Like Gaga, I also experience both chronic pain and PTSD as well. I had a traumatic brain injury when I was only 17 years old after being attacked — a story few know and one I prefer not to discuss beyond the walls of a therapist’s office. In my adult life, I worked both on an ambulance and in a children’s hospital seeing things most people could not even imagine, which further powered my PTSD. I started having chronic pain around age 11 and received my first diagnosis of Ankylosing Spondylitis when I was only 18. I have been diagnosed with a handful of additional diseases since then — including two extremely severe forms of nerve pain in the face and head. Lady Gaga has also spoken of the challenges she has faced suffering from chronic pain, as well as PTSD.

Gaga experienced a severe trauma at age 19 that forever changed her as well.

I do not know Lady Gaga personally, but I am so very proud of her. I know the very difficult challenge of carrying on when your body and brain feel broken and exhausted. I understand the burden of keeping not only your own pain, but the pain of others as well. I feel that struggle to want to save the world when you yourself are hurting so significantly. I too feel so very blessed and empowered when I receive love and support and I send that to her and to everyone who struggles with mental and/or physical pain.

“I believe that the most inexpensive and perhaps the best medicine in the world is words. Kind words…positive words… words that help people who feel ashamed of an invisible illness to overcome their shame and feel free.” — Lady Gaga

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Since I started college three years ago, I have pushed myself past what I could bear, and it has caused my three-year degree to take four years. I never planned to, but I have accepted the fact my post-traumatic stress disorder (PTSD) makes certain things harder than they were. I only wish I could feel I had my professors on my side.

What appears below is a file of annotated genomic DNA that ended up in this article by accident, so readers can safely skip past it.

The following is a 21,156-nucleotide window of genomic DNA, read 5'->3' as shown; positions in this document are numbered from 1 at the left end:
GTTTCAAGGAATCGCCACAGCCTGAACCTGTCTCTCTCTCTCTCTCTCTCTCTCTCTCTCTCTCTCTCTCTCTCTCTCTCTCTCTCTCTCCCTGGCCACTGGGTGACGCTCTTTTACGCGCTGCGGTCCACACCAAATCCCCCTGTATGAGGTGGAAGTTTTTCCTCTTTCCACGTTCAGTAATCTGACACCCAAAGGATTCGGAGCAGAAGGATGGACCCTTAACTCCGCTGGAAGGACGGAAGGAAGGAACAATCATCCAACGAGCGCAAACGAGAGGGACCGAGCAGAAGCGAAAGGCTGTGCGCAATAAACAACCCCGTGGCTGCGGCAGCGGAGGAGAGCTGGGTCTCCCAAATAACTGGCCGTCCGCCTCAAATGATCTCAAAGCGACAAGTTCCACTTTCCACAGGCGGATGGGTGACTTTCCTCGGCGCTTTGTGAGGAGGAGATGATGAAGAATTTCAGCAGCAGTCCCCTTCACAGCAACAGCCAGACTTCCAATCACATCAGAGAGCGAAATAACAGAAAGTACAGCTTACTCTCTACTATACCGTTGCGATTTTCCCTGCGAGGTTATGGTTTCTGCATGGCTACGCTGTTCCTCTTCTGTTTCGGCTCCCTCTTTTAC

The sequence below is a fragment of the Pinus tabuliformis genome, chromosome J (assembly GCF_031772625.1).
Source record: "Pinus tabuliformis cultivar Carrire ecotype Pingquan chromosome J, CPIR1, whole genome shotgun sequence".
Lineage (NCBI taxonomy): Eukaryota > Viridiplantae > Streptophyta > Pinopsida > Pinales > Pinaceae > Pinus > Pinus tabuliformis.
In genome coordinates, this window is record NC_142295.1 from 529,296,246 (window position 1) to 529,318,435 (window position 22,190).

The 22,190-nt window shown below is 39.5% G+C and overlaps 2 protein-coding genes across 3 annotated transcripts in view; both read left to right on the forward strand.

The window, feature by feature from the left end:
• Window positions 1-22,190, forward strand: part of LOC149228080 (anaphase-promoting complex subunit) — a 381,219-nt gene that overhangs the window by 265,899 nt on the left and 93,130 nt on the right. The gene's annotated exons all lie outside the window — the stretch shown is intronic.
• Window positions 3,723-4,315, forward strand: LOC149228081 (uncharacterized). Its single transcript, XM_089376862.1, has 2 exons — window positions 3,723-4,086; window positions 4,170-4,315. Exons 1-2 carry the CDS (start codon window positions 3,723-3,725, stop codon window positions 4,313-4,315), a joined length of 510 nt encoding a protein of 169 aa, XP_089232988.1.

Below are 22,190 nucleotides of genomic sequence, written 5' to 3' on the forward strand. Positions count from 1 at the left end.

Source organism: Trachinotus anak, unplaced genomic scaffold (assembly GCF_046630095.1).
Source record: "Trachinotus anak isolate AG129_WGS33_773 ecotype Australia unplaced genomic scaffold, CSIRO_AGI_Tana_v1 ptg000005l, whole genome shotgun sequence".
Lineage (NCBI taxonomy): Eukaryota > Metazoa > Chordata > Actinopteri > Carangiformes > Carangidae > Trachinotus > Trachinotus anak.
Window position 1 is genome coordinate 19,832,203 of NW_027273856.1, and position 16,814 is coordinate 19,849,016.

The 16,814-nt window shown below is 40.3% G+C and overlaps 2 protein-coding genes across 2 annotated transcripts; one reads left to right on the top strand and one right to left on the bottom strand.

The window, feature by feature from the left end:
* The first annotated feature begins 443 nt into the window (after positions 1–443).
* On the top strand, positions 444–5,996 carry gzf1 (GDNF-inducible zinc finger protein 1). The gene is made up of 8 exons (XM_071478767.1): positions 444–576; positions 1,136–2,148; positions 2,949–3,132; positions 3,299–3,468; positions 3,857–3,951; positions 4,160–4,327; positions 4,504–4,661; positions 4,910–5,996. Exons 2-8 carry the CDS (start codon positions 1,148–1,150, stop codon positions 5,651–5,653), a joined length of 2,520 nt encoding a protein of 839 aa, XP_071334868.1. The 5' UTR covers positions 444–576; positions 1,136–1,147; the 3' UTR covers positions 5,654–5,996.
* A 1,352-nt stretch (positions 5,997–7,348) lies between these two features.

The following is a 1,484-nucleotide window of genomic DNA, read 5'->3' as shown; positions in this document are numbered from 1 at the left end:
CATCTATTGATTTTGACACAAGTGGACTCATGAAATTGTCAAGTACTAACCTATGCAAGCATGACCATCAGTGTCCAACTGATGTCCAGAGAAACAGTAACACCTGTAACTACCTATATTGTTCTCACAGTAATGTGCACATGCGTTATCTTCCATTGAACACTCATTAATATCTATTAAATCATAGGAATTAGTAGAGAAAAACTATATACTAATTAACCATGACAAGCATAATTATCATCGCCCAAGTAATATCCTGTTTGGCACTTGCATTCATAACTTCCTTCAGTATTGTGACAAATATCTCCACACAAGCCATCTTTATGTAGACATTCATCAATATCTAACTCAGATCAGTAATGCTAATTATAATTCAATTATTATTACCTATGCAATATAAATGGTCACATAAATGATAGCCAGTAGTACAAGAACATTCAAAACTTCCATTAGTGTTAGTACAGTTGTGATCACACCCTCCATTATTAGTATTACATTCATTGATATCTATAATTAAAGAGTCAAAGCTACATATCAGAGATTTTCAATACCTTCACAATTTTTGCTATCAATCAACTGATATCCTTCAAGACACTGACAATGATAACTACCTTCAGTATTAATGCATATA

Ever since I started, every time there was something I was having a hard time with, my teachers told me “Just try a little harder” or even “Maybe you should focus more on school, and drop some of your hobbies.” My hobbies include trying to handle my symptoms, and every now and then spending time with my friends. I wish every teacher and professor would understand that advice is not helpful!

Living with mental illness is a struggle most people cannot see. So when I ask for help, please at least hear me out. I worked up my nerve for more than six months before I was able to open up to my professor, and the answer I got was, “Then maybe you should find something else to do?” It felt like a punch in the face.

So to every teacher. If you chose to be an educator, you must have had a wish to lead students through their education, whether they are in kindergarten or in college. So I ask you to try. Try to understand the struggle we face, being a student and having a mental illness. And if we ask for help or tell you we are having a hard time, ask us back: “What can I do to make it easier?”